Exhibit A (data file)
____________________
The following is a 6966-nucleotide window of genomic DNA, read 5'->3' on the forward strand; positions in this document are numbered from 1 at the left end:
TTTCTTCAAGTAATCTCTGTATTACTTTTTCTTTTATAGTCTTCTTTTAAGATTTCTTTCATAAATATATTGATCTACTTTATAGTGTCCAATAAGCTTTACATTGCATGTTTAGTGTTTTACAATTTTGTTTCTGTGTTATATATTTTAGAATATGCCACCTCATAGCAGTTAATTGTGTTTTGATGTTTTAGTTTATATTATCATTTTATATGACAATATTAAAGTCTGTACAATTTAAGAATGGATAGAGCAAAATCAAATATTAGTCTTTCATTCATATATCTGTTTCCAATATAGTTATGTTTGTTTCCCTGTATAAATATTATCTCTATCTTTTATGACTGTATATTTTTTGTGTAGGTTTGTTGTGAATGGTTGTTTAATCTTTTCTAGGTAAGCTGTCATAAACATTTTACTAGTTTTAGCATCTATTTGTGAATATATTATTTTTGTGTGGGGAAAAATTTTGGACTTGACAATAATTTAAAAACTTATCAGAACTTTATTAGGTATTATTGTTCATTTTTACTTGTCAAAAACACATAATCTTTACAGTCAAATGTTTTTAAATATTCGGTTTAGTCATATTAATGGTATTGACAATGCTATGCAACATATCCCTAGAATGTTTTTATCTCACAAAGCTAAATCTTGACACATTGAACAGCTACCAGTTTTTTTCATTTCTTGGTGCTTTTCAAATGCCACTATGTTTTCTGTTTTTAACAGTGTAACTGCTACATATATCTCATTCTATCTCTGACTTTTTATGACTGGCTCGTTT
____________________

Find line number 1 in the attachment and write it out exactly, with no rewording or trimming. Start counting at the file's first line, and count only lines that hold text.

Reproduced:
The following is a 6966-nucleotide window of genomic DNA, read 5'->3' on the forward strand; positions in this document are numbered from 1 at the left end: